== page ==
Tag Archives: Toshiro Mifune

Shichinin no samurai [Seven Samurai] (1954)

<strong class="MovieTitle">Shichinin no samurai</strong> [<strong class="MovieTitle">Seven Samurai</strong>] (1954)

(Kanopy Streaming, October 2018) A band of men get together to protect a village from bandits: If Seven Samurai feels familiar, it’s because it’s been very, very influential since its release. You can trace successors both direct (The Magnificent Seven, original and remake versions) and indirect (the entire ensemble-cast of heroes action movie genre) to what it solidified. Akira Kurosawa left behind two templates (in between this and Yojinbo) for the action movie and other filmmakers haven’t been shy in reusing it. The draw here is as much the story as the performances of the actors, especially Toshiro Mifune as the wild card of the group, skilled but not sane. Seven Samurai is long, but there are a lot of rewards along the way, and a very immersive sense of being in a feudal-Japan-era village as the action unfolds. This may be an older black-and-white film, but it’s certainly not boring.

Yôjinbô (1961)

<strong class="MovieTitle">Yôjinbô</strong> (1961)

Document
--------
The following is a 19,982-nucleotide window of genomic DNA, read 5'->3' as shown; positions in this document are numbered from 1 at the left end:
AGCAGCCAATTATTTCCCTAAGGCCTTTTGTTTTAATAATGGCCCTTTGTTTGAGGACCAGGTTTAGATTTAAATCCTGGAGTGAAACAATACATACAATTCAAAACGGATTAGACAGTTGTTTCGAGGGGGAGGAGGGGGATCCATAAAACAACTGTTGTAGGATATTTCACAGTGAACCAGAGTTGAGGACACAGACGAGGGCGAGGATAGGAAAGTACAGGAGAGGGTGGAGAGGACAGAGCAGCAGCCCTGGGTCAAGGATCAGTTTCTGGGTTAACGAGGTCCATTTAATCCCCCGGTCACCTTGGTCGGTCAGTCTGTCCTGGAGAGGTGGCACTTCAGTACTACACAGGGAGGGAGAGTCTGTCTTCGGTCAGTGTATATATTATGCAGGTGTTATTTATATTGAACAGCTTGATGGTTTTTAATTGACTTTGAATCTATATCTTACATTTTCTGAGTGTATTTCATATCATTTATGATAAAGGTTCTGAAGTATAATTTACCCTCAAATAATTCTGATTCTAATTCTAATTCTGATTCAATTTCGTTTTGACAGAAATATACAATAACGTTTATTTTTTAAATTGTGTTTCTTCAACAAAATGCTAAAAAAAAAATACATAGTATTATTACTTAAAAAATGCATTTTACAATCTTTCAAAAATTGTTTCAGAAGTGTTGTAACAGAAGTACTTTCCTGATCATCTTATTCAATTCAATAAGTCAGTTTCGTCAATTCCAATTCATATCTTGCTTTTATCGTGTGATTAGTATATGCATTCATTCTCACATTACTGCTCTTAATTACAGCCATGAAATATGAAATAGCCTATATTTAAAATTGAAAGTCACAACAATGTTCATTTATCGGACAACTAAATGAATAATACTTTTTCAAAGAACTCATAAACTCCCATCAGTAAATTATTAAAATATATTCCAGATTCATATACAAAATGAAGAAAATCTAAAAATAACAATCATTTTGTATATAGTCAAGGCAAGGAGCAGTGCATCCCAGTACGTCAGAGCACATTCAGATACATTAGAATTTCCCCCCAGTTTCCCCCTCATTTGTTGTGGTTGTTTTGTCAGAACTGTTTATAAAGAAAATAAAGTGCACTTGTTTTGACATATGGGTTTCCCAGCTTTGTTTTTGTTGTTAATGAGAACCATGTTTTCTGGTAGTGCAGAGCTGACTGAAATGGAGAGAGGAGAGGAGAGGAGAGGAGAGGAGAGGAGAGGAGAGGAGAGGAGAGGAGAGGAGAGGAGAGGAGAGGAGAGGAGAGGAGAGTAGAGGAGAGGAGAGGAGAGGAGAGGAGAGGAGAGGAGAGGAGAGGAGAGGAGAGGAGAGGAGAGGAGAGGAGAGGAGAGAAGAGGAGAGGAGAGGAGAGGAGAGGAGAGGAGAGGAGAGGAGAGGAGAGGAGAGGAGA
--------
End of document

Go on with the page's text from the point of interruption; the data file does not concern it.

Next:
(Kanopy streaming, October 2018) If you really want to know where Clint Eastwood’s screen persona comes from, then have a look at Akira Kurosawa’s Yôjinbô, the classic “man comes to town” western story … except for being set in medieval Japan. And being adapted from a hard-boiled Raymond Chandler novel. As the film begins, a Ronin played by none other than Toshiro Mifune strolls into town, asking for nothing more than a place to stay for the night. But the small town he just walked into is divided between two warring gangs. Many would like to see the gangs gone except … who will take them on? If that feels like an overly familiar premise, keep in mind that it was done here first, with many of the traditional action movie tropes (such as the introduction of the protagonist through some unrelated heroic business) being codified here for the first time. The link between Yôjinbô and Sergio Leone’s films is well documented, but it’s also blindingly obvious from even a casual watch, as you nearly don’t even need the subtitles to tell where we are in a familiar story. Mifune is nothing short of amazing here, a force of nature transcending cultural and temporal borders. While the film definitely feels too long, it also definitely feels like a western despite not being at all in the same time or place. Action movie fans should enjoy a look at this, the progenitor of an entire subgenre.